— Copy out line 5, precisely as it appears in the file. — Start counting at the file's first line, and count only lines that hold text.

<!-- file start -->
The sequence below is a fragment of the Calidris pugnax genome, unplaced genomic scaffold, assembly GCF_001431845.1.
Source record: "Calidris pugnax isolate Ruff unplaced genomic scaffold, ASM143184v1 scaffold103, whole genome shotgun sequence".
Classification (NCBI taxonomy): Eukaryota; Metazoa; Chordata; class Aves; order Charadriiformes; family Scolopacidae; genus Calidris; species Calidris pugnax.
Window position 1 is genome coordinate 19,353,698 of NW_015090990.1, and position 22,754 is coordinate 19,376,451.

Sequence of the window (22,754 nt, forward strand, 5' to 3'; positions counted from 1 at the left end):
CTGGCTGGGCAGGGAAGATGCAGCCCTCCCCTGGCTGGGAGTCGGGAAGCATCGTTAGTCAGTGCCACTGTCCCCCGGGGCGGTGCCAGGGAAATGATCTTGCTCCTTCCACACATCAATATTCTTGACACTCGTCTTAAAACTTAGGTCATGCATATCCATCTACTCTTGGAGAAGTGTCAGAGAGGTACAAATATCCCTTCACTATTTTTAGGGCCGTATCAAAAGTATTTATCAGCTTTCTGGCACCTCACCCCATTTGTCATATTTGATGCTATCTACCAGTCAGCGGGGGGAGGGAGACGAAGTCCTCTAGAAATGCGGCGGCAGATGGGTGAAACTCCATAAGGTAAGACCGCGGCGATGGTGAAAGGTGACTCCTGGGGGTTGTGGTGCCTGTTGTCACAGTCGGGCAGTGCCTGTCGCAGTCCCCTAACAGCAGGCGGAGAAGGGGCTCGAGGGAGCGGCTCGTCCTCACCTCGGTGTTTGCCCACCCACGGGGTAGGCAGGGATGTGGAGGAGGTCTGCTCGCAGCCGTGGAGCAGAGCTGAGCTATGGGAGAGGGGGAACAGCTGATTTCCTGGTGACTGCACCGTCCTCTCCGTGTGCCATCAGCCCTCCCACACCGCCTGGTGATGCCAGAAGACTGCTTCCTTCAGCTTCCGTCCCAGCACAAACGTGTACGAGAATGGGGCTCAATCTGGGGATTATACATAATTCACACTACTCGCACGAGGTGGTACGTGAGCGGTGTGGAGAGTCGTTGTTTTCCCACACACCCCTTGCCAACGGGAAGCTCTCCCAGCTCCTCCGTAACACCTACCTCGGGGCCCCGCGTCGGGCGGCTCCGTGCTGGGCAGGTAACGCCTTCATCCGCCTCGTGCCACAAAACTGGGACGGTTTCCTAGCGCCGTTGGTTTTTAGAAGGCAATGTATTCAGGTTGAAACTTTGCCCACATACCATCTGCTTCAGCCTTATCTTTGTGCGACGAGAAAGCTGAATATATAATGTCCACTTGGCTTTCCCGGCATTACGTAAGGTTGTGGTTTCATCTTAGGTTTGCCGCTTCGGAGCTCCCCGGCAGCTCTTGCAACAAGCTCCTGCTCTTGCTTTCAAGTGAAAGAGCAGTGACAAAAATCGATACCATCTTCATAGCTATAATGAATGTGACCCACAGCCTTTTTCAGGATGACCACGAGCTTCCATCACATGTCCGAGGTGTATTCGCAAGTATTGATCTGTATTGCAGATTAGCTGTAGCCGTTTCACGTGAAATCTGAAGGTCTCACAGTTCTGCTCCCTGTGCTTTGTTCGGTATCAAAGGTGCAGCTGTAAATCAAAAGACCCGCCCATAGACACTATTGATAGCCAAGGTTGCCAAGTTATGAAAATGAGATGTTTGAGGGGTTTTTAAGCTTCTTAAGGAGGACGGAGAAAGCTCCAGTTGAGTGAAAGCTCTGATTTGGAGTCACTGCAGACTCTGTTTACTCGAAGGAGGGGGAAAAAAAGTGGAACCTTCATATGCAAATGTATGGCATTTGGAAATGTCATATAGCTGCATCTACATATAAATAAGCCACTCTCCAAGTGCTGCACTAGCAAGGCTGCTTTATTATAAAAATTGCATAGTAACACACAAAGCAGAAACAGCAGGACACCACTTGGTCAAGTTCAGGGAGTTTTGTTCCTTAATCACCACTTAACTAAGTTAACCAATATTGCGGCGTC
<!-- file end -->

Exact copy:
Sequence of the window (22,754 nt, forward strand, 5' to 3'; positions counted from 1 at the left end):